and the length in generalized coordinate can be calculated using:
where Ui and Vi are coefficient matrices formed according to the boundary conditions, and they are proportional to 1/Qi .
An eigen-value problem in frequency-domain is formed for either Ê or Ĥ by eliminating Ĥ or Ê in Eqs. (6–7). For a given wave vector k, all the referred components outside the unit cell boundary can be obtained using Bloch’s periodic boundary condition:
where Rl can be an arbitrary lattice vector, and here it is limited in the unit cell or supercell.
A 2D Yee’s mesh under generalized coordinate system is shown in Fig. 1 for both TE and TM modes. E and H are arranged along two basis vectors u1 and u2; u3 is coincident with the z direction. Since Q3 is infinite, U3 and V3 in the equation (6–7) are zero, and simple eigen-equations can be obtained. The lattice vector Rl in Eq. (8) is chosen to be aquq, and aq is the dimension of the unit cell or supercell along direction q.
For TM modes, the eigen-equation is shown as follows:
The fields E and H in the two dimensional grids are arranged row by row into column vectors. Subsequently the Bloch boundary conditions are applied to get the matrices U and V:
For TE modes, the eigen-equation is:
The U and V matrices for TE mode are similar to those for TM modes and can be obtained by doing the exchange U1𒇔V1 and U2𒇔V2 in the equations (10–13) for TM modes.
According to Eq. (9), only is involved in TM mode. εr is located at the same point as E3, so no averaging is needed for εr3. For TE mode, the εr is half a grid away from E1 and E2 and the averaging is needed for εr1 and εr2. The periodicity of εr is applied for those grids outside the boundary.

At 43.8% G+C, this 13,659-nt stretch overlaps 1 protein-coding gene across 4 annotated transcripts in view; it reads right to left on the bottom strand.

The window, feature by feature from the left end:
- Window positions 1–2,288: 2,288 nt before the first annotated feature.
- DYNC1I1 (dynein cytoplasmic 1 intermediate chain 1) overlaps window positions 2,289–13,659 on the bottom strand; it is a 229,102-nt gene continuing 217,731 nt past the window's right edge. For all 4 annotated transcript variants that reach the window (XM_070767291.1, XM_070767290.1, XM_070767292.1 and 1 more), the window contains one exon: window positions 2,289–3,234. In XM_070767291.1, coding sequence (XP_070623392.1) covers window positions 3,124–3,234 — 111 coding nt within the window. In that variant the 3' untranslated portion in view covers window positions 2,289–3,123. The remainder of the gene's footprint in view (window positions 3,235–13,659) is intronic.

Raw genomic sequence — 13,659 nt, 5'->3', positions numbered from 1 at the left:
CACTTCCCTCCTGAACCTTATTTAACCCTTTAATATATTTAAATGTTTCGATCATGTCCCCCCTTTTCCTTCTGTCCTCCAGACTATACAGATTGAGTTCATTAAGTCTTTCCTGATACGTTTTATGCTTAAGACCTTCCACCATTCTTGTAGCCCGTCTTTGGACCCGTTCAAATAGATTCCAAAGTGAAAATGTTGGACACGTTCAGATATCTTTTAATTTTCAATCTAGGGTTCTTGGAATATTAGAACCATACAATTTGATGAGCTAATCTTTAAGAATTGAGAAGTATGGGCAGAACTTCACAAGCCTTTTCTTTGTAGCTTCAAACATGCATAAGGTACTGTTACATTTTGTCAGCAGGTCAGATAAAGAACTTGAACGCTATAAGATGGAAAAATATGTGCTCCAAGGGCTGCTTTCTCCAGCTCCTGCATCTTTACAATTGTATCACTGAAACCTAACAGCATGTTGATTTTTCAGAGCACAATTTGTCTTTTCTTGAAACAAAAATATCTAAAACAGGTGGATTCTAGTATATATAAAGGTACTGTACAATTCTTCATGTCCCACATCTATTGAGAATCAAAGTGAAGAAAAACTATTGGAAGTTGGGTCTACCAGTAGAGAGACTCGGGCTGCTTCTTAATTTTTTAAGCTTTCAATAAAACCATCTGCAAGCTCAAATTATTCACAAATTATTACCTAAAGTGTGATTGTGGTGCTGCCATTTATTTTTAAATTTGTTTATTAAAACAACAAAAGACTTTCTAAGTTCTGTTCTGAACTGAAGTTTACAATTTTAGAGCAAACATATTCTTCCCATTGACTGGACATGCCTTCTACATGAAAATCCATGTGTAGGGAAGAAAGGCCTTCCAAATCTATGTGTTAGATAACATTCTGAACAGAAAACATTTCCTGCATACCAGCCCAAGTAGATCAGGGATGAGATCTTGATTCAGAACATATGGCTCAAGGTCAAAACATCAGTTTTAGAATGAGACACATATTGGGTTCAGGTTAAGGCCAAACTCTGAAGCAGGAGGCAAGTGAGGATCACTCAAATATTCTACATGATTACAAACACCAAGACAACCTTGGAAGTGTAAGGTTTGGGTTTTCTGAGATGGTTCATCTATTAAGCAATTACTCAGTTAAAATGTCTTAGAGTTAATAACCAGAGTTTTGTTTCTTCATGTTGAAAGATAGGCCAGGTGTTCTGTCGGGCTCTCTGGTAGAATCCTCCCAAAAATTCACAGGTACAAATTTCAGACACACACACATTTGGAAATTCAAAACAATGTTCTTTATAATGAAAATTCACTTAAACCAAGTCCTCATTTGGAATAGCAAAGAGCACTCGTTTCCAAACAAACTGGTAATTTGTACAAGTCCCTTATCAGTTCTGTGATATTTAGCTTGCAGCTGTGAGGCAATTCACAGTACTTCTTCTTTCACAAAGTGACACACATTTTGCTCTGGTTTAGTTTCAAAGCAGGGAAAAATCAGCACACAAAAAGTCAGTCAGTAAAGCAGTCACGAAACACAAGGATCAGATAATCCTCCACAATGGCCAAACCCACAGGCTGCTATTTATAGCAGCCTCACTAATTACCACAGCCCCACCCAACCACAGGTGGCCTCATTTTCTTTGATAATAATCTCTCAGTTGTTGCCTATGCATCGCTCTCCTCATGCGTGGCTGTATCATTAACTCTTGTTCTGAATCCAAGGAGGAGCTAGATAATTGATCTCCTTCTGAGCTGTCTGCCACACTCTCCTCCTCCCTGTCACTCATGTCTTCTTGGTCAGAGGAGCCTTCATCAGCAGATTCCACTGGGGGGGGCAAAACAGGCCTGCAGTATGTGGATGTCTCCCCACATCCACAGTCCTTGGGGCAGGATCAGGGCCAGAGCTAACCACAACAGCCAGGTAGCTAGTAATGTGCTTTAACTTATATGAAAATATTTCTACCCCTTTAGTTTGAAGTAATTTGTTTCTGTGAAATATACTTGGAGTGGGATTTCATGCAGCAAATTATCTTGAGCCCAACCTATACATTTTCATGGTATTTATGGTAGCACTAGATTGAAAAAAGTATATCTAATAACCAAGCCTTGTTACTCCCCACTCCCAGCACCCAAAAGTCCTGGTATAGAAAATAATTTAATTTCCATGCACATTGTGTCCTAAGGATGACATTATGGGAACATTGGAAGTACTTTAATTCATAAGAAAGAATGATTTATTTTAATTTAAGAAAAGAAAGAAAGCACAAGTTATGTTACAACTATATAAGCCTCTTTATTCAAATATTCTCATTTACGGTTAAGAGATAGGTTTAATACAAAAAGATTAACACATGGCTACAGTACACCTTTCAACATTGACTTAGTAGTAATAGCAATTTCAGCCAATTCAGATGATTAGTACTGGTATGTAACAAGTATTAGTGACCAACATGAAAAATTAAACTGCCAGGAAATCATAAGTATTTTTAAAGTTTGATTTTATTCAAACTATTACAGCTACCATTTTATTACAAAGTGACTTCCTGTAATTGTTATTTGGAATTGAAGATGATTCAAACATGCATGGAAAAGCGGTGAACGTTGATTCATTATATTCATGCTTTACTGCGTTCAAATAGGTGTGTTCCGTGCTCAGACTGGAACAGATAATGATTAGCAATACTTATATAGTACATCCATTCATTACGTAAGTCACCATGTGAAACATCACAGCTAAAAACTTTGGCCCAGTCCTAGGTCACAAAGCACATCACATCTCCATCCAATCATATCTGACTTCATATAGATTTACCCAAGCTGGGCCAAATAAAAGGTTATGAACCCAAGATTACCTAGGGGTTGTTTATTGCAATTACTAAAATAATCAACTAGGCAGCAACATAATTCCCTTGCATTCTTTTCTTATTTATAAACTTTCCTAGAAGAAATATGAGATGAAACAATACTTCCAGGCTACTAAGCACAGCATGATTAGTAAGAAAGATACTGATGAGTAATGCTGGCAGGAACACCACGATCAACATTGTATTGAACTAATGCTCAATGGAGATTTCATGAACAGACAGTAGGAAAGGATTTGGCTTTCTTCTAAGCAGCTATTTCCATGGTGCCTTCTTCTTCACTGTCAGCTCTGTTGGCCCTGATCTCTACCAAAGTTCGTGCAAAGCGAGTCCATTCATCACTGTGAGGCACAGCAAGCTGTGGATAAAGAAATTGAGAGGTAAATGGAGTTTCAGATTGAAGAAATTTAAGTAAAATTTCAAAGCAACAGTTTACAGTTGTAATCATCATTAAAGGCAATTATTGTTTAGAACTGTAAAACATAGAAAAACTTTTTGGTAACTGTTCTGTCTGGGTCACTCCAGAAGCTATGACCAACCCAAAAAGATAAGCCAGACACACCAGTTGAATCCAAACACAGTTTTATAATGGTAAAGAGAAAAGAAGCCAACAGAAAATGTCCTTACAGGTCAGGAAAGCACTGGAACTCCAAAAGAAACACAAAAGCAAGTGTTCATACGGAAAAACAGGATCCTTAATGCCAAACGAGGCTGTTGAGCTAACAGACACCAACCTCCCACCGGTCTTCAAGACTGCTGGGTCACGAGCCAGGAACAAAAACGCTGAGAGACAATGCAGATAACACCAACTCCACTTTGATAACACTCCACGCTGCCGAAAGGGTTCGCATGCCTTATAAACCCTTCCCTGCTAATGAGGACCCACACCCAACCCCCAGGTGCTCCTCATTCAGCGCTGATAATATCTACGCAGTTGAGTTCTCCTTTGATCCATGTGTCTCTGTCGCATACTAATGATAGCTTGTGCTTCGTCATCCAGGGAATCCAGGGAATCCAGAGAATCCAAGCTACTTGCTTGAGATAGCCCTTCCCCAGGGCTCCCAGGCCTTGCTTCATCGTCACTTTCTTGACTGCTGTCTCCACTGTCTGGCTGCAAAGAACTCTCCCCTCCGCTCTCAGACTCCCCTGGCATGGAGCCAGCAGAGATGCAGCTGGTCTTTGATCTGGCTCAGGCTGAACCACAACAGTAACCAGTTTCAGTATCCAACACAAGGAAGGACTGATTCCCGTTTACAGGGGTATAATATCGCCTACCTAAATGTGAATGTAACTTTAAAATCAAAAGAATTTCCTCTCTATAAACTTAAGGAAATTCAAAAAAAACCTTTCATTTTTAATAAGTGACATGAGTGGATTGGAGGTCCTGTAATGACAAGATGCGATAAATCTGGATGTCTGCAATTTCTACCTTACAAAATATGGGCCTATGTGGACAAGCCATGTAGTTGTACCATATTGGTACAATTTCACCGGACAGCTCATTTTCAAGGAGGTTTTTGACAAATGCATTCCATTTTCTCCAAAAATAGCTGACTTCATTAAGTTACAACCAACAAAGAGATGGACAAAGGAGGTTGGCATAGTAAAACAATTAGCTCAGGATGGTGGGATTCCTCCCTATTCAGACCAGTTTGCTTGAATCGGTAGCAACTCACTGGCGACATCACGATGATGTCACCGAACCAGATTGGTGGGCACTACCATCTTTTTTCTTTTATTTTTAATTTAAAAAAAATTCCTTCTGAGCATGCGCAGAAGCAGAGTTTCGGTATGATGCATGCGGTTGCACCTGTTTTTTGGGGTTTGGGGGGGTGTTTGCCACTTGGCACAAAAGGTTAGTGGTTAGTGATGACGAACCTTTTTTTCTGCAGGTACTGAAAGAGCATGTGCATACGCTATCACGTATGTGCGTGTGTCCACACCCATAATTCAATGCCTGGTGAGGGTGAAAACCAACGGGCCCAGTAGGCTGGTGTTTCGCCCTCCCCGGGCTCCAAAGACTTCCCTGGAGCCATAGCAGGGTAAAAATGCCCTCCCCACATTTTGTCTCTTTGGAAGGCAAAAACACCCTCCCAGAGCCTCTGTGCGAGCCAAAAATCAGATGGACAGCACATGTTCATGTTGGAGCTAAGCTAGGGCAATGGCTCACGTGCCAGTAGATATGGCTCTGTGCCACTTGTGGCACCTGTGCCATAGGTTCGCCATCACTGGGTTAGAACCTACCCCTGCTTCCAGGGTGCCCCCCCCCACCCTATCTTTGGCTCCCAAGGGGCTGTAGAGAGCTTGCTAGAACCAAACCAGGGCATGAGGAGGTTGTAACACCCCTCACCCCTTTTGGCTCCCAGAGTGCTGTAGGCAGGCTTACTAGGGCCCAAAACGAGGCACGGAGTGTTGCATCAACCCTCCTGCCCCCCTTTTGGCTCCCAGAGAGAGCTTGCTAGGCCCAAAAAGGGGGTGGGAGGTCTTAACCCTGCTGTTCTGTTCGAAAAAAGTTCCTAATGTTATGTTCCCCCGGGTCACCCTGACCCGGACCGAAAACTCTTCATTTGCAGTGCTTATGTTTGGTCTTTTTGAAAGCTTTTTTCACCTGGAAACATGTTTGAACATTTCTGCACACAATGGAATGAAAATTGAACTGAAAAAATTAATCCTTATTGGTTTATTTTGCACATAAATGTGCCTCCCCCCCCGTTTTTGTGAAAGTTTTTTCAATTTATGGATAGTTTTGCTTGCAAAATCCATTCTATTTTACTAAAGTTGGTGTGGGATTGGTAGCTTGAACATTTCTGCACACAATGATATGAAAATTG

3. Numerical results
All matrices involved are sparse; hence we can apply sparse matrix techniques to save computation time and memory. We implemented the algorithm using MATLAB since it provides convenient tools for sparse matrix operation with minimal programming efforts. Here we show a few numerical examples using our FDFD method and compare against the PWM using the program similar to that in Ref. . The first example is a 2D square lattice with dielectric alumina rods in air: εa=8.9, εb=1.0 and radius of the rod R=0.20a (a is the lattice constant). The second example is a 2D triangular lattice with air holes in dielectric GaAs materials: εa=1.0, εb=13.0 and hole radius R=0.20a. For the square lattice u1=[1 0 0], u2=[0 1 0], and u3=[0 0 1] and the metric [g] is a 3×3 identity matrix. For the triangular lattice, u1=[1 0 0], u2=[0 1/2 √3/2], and u3=[0 0 1] and [g] is calculated by Eq. (4). We used sub-cell averaging technique to smooth the transition at the interface and Eq. (5) is used for the rod profile transformation. The details of discretization and transformation of the cylindrical rod are shown in Ref. .